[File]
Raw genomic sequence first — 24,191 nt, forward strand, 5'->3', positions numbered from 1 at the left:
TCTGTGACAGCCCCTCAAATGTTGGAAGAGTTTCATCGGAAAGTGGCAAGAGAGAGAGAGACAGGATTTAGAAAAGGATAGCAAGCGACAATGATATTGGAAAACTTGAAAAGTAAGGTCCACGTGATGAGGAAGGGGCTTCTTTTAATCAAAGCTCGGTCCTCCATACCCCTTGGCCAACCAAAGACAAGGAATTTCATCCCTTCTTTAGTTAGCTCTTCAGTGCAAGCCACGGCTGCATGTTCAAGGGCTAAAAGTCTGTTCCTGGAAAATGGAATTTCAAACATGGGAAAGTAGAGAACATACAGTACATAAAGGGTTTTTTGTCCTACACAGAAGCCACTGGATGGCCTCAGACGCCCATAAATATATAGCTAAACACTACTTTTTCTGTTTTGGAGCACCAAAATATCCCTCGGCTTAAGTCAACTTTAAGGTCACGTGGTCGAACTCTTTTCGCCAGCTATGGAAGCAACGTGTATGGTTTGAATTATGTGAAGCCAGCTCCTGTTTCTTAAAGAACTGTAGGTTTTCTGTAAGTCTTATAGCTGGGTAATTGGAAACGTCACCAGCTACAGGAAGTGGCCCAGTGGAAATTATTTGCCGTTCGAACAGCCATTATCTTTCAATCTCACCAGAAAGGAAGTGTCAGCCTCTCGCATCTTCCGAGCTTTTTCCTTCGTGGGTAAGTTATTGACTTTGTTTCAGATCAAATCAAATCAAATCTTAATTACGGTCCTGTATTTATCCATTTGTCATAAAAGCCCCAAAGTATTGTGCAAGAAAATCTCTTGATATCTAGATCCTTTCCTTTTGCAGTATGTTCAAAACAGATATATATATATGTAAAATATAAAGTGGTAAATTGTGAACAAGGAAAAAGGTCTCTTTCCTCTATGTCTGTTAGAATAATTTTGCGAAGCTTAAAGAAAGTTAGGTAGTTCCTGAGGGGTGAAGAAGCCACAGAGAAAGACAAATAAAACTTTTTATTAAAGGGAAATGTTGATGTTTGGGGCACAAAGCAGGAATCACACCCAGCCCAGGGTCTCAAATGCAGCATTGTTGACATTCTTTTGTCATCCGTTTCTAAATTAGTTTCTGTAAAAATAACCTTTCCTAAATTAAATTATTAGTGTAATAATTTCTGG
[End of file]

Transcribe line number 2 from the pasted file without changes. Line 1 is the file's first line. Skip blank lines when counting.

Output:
TCTGTGACAGCCCCTCAAATGTTGGAAGAGTTTCATCGGAAAGTGGCAAGAGAGAGAGAGACAGGATTTAGAAAAGGATAGCAAGCGACAATGATATTGGAAAACTTGAAAAGTAAGGTCCACGTGATGAGGAAGGGGCTTCTTTTAATCAAAGCTCGGTCCTCCATACCCCTTGGCCAACCAAAGACAAGGAATTTCATCCCTTCTTTAGTTAGCTCTTCAGTGCAAGCCACGGCTGCATGTTCAAGGGCTAAAAGTCTGTTCCTGGAAAATGGAATTTCAAACATGGGAAAGTAGAGAACATACAGTACATAAAGGGTTTTTTGTCCTACACAGAAGCCACTGGATGGCCTCAGACGCCCATAAATATATAGCTAAACACTACTTTTTCTGTTTTGGAGCACCAAAATATCCCTCGGCTTAAGTCAACTTTAAGGTCACGTGGTCGAACTCTTTTCGCCAGCTATGGAAGCAACGTGTATGGTTTGAATTATGTGAAGCCAGCTCCTGTTTCTTAAAGAACTGTAGGTTTTCTGTAAGTCTTATAGCTGGGTAATTGGAAACGTCACCAGCTACAGGAAGTGGCCCAGTGGAAATTATTTGCCGTTCGAACAGCCATTATCTTTCAATCTCACCAGAAAGGAAGTGTCAGCCTCTCGCATCTTCCGAGCTTTTTCCTTCGTGGGTAAGTTATTGACTTTGTTTCAGATCAAATCAAATCAAATCTTAATTACGGTCCTGTATTTATCCATTTGTCATAAAAGCCCCAAAGTATTGTGCAAGAAAATCTCTTGATATCTAGATCCTTTCCTTTTGCAGTATGTTCAAAACAGATATATATATATGTAAAATATAAAGTGGTAAATTGTGAACAAGGAAAAAGGTCTCTTTCCTCTATGTCTGTTAGAATAATTTTGCGAAGCTTAAAGAAAGTTAGGTAGTTCCTGAGGGGTGAAGAAGCCACAGAGAAAGACAAATAAAACTTTTTATTAAAGGGAAATGTTGATGTTTGGGGCACAAAGCAGGAATCACACCCAGCCCAGGGTCTCAAATGCAGCATTGTTGACATTCTTTTGTCATCCGTTTCTAAATTAGTTTCTGTAAAAATAACCTTTCCTAAATTAAATTATTAGTGTAATAATTTCTGG